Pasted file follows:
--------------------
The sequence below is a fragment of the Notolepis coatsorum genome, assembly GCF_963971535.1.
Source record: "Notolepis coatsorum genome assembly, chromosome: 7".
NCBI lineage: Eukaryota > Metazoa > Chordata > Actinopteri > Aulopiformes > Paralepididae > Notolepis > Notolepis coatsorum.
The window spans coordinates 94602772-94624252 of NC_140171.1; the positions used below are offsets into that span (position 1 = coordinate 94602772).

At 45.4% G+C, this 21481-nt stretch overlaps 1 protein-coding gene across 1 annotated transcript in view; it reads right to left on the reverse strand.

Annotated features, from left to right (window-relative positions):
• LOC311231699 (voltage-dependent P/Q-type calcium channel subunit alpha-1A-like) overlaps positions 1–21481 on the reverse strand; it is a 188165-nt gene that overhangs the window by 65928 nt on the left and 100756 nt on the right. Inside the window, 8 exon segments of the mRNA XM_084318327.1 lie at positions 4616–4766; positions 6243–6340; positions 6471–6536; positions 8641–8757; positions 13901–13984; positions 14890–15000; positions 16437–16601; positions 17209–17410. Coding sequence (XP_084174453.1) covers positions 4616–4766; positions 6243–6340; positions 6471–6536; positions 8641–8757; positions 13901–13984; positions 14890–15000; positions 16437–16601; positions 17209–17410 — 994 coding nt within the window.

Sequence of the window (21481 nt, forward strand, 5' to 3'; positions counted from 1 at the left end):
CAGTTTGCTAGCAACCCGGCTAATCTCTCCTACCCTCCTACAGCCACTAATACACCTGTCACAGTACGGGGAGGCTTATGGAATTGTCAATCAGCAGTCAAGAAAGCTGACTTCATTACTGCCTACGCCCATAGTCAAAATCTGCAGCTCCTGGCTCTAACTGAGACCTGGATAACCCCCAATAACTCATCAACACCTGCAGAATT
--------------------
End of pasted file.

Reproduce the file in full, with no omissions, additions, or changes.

The sequence below is a fragment of the Notolepis coatsorum genome, assembly GCF_963971535.1.
Source record: "Notolepis coatsorum genome assembly, chromosome: 7".
NCBI lineage: Eukaryota > Metazoa > Chordata > Actinopteri > Aulopiformes > Paralepididae > Notolepis > Notolepis coatsorum.
The window spans coordinates 94602772-94624252 of NC_140171.1; the positions used below are offsets into that span (position 1 = coordinate 94602772).

At 45.4% G+C, this 21481-nt stretch overlaps 1 protein-coding gene across 1 annotated transcript in view; it reads right to left on the reverse strand.

Annotated features, from left to right (window-relative positions):
• LOC311231699 (voltage-dependent P/Q-type calcium channel subunit alpha-1A-like) overlaps positions 1–21481 on the reverse strand; it is a 188165-nt gene that overhangs the window by 65928 nt on the left and 100756 nt on the right. Inside the window, 8 exon segments of the mRNA XM_084318327.1 lie at positions 4616–4766; positions 6243–6340; positions 6471–6536; positions 8641–8757; positions 13901–13984; positions 14890–15000; positions 16437–16601; positions 17209–17410. Coding sequence (XP_084174453.1) covers positions 4616–4766; positions 6243–6340; positions 6471–6536; positions 8641–8757; positions 13901–13984; positions 14890–15000; positions 16437–16601; positions 17209–17410 — 994 coding nt within the window.

Sequence of the window (21481 nt, forward strand, 5' to 3'; positions counted from 1 at the left end):
CAGTTTGCTAGCAACCCGGCTAATCTCTCCTACCCTCCTACAGCCACTAATACACCTGTCACAGTACGGGGAGGCTTATGGAATTGTCAATCAGCAGTCAAGAAAGCTGACTTCATTACTGCCTACGCCCATAGTCAAAATCTGCAGCTCCTGGCTCTAACTGAGACCTGGATAACCCCCAATAACTCATCAACACCTGCAGAATT